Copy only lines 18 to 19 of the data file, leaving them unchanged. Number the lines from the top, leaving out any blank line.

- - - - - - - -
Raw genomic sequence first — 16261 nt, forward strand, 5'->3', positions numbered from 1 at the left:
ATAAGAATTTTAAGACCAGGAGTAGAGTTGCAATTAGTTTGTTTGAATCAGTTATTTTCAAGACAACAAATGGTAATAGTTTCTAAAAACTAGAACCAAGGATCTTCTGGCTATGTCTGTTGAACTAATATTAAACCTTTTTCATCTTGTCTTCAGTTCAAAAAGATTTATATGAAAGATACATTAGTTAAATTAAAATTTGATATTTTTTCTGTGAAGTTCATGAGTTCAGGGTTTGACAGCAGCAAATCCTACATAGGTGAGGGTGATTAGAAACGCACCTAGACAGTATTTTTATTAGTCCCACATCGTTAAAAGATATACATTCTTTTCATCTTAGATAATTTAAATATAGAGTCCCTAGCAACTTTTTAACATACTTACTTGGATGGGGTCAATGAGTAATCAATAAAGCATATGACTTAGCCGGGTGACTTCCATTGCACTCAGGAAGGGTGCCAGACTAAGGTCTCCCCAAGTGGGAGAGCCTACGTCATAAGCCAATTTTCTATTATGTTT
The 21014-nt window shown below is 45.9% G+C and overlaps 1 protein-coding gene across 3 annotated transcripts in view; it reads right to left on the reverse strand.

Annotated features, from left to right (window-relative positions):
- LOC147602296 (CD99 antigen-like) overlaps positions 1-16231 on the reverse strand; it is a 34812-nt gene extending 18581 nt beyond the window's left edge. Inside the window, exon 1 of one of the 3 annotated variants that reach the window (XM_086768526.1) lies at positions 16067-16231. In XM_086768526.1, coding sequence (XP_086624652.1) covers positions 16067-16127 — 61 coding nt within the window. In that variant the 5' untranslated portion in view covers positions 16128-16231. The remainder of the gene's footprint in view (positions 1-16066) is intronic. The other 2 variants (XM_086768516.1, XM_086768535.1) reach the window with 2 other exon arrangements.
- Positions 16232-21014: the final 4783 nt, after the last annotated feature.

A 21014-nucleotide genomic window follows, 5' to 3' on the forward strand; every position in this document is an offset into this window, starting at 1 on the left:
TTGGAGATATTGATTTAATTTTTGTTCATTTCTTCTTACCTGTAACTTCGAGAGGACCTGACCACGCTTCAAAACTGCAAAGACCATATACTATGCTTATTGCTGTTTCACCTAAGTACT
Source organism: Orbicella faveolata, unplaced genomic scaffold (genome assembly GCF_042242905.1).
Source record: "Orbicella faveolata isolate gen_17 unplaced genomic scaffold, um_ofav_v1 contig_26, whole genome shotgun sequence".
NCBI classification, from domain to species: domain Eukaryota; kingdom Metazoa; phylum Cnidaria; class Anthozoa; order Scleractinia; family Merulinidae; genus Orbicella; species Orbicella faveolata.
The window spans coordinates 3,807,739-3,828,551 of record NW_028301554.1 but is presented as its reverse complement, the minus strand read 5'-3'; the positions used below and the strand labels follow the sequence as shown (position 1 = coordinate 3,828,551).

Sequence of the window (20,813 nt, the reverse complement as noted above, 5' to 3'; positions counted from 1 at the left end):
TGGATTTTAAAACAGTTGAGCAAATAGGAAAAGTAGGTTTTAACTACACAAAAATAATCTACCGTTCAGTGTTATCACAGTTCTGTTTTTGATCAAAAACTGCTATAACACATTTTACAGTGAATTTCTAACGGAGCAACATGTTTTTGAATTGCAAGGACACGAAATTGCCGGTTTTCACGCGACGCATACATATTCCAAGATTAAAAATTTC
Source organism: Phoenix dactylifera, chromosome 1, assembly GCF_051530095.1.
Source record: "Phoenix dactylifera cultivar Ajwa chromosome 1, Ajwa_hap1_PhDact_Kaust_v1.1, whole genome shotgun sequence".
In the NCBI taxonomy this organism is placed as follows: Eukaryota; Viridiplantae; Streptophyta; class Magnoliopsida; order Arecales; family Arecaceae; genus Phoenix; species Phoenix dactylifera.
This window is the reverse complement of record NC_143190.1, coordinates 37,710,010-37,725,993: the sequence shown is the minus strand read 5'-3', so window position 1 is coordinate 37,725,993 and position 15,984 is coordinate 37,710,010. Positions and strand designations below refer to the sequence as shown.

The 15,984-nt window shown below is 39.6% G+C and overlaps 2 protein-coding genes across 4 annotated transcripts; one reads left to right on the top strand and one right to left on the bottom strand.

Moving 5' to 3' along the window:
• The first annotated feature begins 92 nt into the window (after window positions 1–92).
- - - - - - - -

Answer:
This window is the reverse complement of record NC_143190.1, coordinates 37,710,010-37,725,993: the sequence shown is the minus strand read 5'-3', so window position 1 is coordinate 37,725,993 and position 15,984 is coordinate 37,710,010. Positions and strand designations below refer to the sequence as shown.

The 15,984-nt window shown below is 39.6% G+C and overlaps 2 protein-coding genes across 4 annotated transcripts; one reads left to right on the top strand and one right to left on the bottom strand.